EduTech Australia 2015, Day 1, Session 2, Higher Education IT Leaders #edutechauPosted: June 2, 2015 Filed under: Education | Tags: blogging, community, customer-centric, design, digital technologies, education, educational research, edutech2015, edutechau, higher education, learning technologies, mark gregory, measurement, principles of design, resources, technology services, the university of adelaide, tools, University of Adelaide Leave a comment
I jumped streams (GASP) to attend Mark Gregory’s talk on “Building customer-centric IT services.” Mark is the CIO from my home institutions, the University of Adelaide, and I work closely with him on a couple of projects. There’s an old saying that if you really want to know what’s going on in your IT branch, go and watch the CIO give a presentation away from home, which may also explain why I’m here. (Yes, I’m a dreadful cynic.)
Seven years ago, we had the worst customer-centric IT ratings in Australia and New Zealand, now we have some of the highest. That’s pretty impressive and, for what it’s worth, it reflects my experiences inside the institution.
Mark showed a picture of the ENIAC team, noting that the picture had been mocked up a bit, as additional men had been staged in the picture, which was a bit strange even the ENIAC team were six women to one man. (Yes, this has been going on for a long time.) His point was that we’ve come a long way from he computer attended by acolytes as a central resource to computers everywhere that everyone can access and we have specifically chosen. Technology is now something that you choose rather than what you put up with.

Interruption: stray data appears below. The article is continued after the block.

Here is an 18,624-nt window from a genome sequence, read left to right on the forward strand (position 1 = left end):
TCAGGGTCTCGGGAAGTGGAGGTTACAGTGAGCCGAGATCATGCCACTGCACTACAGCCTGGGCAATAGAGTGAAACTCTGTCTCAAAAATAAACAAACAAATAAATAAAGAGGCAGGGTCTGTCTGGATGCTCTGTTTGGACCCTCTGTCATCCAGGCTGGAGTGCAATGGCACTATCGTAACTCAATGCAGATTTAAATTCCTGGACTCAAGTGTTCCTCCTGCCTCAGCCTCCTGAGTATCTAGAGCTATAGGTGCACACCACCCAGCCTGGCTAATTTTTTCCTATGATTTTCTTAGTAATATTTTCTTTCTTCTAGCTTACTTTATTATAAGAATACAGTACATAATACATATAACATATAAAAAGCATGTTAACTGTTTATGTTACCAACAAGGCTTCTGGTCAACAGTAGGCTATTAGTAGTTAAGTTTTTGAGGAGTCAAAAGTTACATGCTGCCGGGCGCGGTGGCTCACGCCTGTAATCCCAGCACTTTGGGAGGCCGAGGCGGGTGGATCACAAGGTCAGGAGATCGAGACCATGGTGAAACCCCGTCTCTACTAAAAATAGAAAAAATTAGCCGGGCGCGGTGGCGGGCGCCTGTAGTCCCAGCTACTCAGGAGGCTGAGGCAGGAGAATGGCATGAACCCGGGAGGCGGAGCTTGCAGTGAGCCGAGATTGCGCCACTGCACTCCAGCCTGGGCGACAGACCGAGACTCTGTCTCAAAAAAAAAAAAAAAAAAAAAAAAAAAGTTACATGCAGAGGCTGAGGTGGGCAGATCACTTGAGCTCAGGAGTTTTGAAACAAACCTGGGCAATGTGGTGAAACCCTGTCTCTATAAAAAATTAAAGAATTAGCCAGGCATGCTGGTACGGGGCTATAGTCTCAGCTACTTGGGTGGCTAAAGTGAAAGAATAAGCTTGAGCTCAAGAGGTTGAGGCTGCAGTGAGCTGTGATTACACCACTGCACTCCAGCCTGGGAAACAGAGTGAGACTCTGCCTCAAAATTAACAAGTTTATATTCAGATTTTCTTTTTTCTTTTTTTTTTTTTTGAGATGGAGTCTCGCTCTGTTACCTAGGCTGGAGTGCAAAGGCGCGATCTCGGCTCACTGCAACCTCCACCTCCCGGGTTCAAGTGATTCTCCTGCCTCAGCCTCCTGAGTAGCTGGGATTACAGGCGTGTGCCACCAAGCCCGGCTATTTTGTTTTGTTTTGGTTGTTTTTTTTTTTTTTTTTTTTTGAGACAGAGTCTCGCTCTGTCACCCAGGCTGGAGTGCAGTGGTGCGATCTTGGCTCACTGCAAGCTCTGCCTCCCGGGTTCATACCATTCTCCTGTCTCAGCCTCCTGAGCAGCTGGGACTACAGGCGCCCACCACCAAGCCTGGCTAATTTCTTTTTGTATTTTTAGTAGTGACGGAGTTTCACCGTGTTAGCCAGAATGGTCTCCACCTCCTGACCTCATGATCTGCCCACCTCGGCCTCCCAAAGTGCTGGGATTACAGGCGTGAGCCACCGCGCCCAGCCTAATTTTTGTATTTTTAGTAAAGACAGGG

For Adelaide, on a typical day we see about 56,000 devices on the campus networks, only a quarter of which are University-provided. Over time, the customer requirement for centralised skills is shrinking as their own skills and the availability of outside (often cloud-based) resources increase. In 2020-2025, fewer and fewer of people on campus will need centralised IT.
Is ERP important? Mark thinks ‘Meh’ because it’s being skinned with Apps and websites, the actual ERP running in the background. What about networks? Well, everyone’s got them. What about security? That’s more of an imposition and it’s used by design issues. Security requirements are not a crowd pleaser.
So how will our IT services change over time?
A lot of us are moving from SOE to BYOD but this means saying farewell to the Standard Operating Environment (SOE). It’s really not desirable to be in this role, but it also drives a new financial model. We see 56,000 devices for 25,000 people – the mobility ship has sailed. How will we deal with it?
We’re moving from a portal model to an app model. The one stop shop is going and the new model is the build-it-yourself app store model where every device is effectively customised. The new user will not hang out in the portal environment.